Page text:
Fwd: dialects and languages

Mark Mandel thnidu at GMAIL.COM
Mon Feb 25 15:05:04 UTC 2008

I forwarded Larry's observation on Skånska to a Swedish friend.

---------- Forwarded message ----------
From: Kai-Mikael Jää-Aro
Date: Mon, Feb 25, 2008 at 3:14 AM
Subject: Re: dialects and languages

Mark Mandel kirjoitti 2008-02-23 kello 0:58:

> ---------- Forwarded message ----------
> From: Laurence Horn <laurence.horn at yale.edu>
> Date: Fri, Feb 22, 2008 at 1:20 PM
> Subject: Re: dialects and languages
> To: ADS-L at listserv.uga.edu

> A nice example is Skåne, spoken in what is now
> the south of Sweden; it used to be a dialect of
> Danish (when the area belonged to Denmark) and
> then magically became a dialect of Swedish,
> without having undergone any appreciable changes
> overnight.

Indeed, but in the 350 years since Sweden conquered Skåne (or Scania,
the latinised English version of the name), the Scanian dialect* has
diverged from Danish and aligned more with "standard" (i e Mälar
valley) Swedish.  So while Scanian people I know often can speak
Danish (by virtue of working in Denmark, watching Danish TV and so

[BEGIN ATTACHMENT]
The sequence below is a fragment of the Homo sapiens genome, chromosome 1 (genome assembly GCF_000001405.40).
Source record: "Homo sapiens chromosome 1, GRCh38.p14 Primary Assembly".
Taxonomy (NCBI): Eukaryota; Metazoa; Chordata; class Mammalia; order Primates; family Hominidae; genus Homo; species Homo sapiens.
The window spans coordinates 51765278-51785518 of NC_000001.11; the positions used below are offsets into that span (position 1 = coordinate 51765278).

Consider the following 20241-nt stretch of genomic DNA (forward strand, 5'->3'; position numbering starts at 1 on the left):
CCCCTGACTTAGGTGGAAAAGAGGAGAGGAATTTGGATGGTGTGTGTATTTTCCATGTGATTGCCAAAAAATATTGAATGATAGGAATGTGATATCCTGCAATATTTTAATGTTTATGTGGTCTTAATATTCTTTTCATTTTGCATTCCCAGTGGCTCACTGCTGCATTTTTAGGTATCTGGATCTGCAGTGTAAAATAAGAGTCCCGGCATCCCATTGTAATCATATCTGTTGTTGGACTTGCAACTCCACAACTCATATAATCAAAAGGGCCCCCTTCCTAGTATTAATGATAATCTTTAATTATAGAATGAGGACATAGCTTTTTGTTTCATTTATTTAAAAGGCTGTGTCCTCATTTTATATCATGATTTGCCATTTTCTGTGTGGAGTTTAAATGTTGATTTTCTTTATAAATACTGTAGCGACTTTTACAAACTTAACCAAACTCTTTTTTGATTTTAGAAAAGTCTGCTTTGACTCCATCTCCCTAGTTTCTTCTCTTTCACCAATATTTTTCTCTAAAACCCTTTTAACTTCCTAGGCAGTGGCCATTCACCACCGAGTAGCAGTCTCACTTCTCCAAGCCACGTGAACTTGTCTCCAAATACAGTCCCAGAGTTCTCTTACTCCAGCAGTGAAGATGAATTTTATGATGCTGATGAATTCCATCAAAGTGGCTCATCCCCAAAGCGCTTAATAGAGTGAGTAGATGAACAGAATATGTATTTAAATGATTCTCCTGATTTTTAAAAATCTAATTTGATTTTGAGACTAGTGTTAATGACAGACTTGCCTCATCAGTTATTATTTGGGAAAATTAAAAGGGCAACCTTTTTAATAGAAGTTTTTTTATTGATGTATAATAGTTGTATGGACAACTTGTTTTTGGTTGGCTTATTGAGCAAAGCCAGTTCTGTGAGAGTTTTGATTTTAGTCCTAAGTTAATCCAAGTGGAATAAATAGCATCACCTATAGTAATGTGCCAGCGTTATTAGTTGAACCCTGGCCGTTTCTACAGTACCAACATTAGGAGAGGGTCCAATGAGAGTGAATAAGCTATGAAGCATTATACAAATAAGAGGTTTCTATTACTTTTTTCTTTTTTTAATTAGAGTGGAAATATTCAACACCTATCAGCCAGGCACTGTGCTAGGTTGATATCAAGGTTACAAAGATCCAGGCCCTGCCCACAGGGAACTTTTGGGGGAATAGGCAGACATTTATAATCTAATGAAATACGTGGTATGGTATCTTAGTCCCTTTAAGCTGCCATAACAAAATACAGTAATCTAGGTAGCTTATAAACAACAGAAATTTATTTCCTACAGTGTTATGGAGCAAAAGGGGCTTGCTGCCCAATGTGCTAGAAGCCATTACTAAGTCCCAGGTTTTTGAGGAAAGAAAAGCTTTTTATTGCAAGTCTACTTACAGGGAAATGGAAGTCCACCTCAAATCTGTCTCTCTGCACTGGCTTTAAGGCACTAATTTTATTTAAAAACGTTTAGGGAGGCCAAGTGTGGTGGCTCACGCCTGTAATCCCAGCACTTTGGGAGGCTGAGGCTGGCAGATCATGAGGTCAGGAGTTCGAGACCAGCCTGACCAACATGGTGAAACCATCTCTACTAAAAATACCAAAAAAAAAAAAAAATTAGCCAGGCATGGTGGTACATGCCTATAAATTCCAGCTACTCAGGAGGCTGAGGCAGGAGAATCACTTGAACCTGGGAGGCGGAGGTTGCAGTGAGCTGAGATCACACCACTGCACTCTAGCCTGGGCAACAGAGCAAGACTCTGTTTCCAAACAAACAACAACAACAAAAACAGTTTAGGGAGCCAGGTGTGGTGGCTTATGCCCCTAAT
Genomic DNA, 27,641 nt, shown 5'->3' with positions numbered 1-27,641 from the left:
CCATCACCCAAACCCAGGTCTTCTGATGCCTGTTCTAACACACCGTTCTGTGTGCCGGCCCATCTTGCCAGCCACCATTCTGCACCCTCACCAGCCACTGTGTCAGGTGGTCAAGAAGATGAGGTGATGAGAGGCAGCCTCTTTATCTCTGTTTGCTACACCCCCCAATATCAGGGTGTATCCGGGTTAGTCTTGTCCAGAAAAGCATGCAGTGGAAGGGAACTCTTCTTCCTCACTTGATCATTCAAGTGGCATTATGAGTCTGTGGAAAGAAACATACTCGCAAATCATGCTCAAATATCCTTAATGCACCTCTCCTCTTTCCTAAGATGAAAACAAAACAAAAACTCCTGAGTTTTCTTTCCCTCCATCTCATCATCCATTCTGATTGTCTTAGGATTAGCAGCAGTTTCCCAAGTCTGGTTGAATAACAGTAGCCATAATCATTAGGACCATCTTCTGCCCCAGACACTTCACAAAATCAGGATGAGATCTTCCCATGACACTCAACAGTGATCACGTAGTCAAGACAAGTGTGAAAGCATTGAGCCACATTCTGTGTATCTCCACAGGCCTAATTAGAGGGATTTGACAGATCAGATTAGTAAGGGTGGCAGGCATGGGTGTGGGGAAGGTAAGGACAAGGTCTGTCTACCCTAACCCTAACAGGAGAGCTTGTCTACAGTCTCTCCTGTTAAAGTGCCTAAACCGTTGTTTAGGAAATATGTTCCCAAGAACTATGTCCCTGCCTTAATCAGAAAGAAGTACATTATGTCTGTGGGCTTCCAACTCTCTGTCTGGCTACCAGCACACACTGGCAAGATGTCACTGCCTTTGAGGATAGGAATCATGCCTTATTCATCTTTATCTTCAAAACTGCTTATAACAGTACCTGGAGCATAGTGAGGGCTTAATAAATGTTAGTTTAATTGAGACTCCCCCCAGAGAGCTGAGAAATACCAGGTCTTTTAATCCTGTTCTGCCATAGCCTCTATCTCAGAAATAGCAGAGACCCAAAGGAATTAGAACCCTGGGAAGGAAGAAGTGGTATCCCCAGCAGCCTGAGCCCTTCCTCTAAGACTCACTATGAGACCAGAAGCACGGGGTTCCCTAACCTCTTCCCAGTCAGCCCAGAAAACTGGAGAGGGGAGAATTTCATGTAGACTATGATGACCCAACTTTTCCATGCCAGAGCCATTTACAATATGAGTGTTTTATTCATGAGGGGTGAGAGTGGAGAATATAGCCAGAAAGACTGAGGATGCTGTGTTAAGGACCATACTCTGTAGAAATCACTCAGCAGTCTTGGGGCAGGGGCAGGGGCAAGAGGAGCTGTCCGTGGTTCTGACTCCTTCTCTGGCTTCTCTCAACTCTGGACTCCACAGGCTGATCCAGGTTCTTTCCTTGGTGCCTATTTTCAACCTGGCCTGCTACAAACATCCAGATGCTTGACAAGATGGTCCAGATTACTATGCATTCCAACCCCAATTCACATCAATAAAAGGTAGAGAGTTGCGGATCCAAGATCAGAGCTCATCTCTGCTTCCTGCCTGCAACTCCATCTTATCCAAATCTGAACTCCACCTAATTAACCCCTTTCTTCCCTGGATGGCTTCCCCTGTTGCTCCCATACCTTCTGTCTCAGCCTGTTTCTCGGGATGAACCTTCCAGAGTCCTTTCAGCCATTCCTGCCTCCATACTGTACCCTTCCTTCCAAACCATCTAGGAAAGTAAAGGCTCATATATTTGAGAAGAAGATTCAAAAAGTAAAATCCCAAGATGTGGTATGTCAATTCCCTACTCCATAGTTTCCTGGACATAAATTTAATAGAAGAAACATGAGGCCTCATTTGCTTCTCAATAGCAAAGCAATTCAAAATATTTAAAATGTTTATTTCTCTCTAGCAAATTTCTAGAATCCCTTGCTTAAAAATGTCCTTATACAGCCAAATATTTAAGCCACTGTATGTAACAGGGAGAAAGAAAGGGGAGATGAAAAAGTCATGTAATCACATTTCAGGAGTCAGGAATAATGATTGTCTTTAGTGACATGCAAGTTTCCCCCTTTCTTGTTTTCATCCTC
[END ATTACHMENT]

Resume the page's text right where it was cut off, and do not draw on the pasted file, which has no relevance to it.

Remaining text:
on), it is definitely a language change for them in terms of
vocabulary, intonation and so on.  (Though less so than it would be
for me.)

I have no problems understanding spoken Scanian (in most cases), but
spoken Danish requires quite a bit of effort and "vaba?" (say again).
(Written Danish is not so problematic, even though I have to look up
words every now and then.)  Actually I'd say spoken Danish is not
mutually intelligible with anything else, including itself, as you may
remember from the YouTube sketch I sent you. :-)

* And of course not even Scanian is a single unified dialect.  I once
read an article (in a Kulturen yearbook, perhaps?) which took the
first few spoken phrases in "The Wonderful Adventures of Nils"  (Nils
Holgerssons underbara resa genom Sverige) and rendered them in several
different versions of Scanian (as they would have sounded at the turn
of the previous century).  In the book they were of course given in
standard Swedish - interestingly enough, even though the book is about
the range and variety of Sweden in all respects, all characters speak
perfect standard Swedish; this was written in a period when dialects
were to be suppressed in the interests of national unity or
something.  Of course, when I read the book for the children I did all
the voices and all the dialects (as best I could).


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